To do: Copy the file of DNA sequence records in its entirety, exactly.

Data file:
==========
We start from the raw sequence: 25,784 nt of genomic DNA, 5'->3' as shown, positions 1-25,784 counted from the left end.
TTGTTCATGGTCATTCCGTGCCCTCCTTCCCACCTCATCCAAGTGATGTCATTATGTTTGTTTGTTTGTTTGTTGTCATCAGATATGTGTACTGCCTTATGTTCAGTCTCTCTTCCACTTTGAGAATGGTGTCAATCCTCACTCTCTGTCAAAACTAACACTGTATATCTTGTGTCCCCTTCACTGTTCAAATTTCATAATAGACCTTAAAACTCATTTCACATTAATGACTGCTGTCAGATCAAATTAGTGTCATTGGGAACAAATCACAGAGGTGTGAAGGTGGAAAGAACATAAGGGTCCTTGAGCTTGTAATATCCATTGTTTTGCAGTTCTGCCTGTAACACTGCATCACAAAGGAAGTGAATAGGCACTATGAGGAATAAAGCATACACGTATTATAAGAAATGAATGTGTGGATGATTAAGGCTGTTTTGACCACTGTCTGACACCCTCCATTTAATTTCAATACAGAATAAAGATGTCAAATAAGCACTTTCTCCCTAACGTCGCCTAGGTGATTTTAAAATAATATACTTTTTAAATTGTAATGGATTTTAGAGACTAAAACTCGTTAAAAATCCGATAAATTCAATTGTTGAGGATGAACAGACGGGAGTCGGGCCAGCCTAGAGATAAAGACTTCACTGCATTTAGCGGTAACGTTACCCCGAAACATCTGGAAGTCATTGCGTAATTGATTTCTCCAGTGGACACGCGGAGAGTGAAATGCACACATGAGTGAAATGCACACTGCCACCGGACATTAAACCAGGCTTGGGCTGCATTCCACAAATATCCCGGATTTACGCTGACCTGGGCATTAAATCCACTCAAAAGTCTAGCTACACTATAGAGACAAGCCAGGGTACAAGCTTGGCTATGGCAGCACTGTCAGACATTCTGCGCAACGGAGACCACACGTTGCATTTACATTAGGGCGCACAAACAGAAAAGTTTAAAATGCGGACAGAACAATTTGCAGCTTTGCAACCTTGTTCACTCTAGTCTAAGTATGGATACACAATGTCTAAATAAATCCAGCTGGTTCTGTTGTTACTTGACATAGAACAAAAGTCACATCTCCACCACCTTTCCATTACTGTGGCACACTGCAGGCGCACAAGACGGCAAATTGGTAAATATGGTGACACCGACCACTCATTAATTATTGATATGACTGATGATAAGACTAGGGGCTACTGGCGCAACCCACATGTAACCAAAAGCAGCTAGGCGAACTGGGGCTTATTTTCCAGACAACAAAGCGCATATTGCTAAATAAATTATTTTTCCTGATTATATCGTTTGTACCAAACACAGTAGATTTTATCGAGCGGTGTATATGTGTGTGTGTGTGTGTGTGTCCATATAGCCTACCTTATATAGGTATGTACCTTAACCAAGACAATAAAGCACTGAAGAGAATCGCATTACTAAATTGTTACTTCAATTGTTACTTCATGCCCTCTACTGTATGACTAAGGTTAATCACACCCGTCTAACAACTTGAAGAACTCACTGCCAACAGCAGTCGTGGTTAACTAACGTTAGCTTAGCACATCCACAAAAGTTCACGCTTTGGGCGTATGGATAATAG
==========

We start from the raw sequence: 25,784 nt of genomic DNA, 5'->3' as shown, positions 1-25,784 counted from the left end.
TTGTTCATGGTCATTCCGTGCCCTCCTTCCCACCTCATCCAAGTGATGTCATTATGTTTGTTTGTTTGTTTGTTGTCATCAGATATGTGTACTGCCTTATGTTCAGTCTCTCTTCCACTTTGAGAATGGTGTCAATCCTCACTCTCTGTCAAAACTAACACTGTATATCTTGTGTCCCCTTCACTGTTCAAATTTCATAATAGACCTTAAAACTCATTTCACATTAATGACTGCTGTCAGATCAAATTAGTGTCATTGGGAACAAATCACAGAGGTGTGAAGGTGGAAAGAACATAAGGGTCCTTGAGCTTGTAATATCCATTGTTTTGCAGTTCTGCCTGTAACACTGCATCACAAAGGAAGTGAATAGGCACTATGAGGAATAAAGCATACACGTATTATAAGAAATGAATGTGTGGATGATTAAGGCTGTTTTGACCACTGTCTGACACCCTCCATTTAATTTCAATACAGAATAAAGATGTCAAATAAGCACTTTCTCCCTAACGTCGCCTAGGTGATTTTAAAATAATATACTTTTTAAATTGTAATGGATTTTAGAGACTAAAACTCGTTAAAAATCCGATAAATTCAATTGTTGAGGATGAACAGACGGGAGTCGGGCCAGCCTAGAGATAAAGACTTCACTGCATTTAGCGGTAACGTTACCCCGAAACATCTGGAAGTCATTGCGTAATTGATTTCTCCAGTGGACACGCGGAGAGTGAAATGCACACATGAGTGAAATGCACACTGCCACCGGACATTAAACCAGGCTTGGGCTGCATTCCACAAATATCCCGGATTTACGCTGACCTGGGCATTAAATCCACTCAAAAGTCTAGCTACACTATAGAGACAAGCCAGGGTACAAGCTTGGCTATGGCAGCACTGTCAGACATTCTGCGCAACGGAGACCACACGTTGCATTTACATTAGGGCGCACAAACAGAAAAGTTTAAAATGCGGACAGAACAATTTGCAGCTTTGCAACCTTGTTCACTCTAGTCTAAGTATGGATACACAATGTCTAAATAAATCCAGCTGGTTCTGTTGTTACTTGACATAGAACAAAAGTCACATCTCCACCACCTTTCCATTACTGTGGCACACTGCAGGCGCACAAGACGGCAAATTGGTAAATATGGTGACACCGACCACTCATTAATTATTGATATGACTGATGATAAGACTAGGGGCTACTGGCGCAACCCACATGTAACCAAAAGCAGCTAGGCGAACTGGGGCTTATTTTCCAGACAACAAAGCGCATATTGCTAAATAAATTATTTTTCCTGATTATATCGTTTGTACCAAACACAGTAGATTTTATCGAGCGGTGTATATGTGTGTGTGTGTGTGTGTGTCCATATAGCCTACCTTATATAGGTATGTACCTTAACCAAGACAATAAAGCACTGAAGAGAATCGCATTACTAAATTGTTACTTCAATTGTTACTTCATGCCCTCTACTGTATGACTAAGGTTAATCACACCCGTCTAACAACTTGAAGAACTCACTGCCAACAGCAGTCGTGGTTAACTAACGTTAGCTTAGCACATCCACAAAAGTTCACGCTTTGGGCGTATGGATAATAG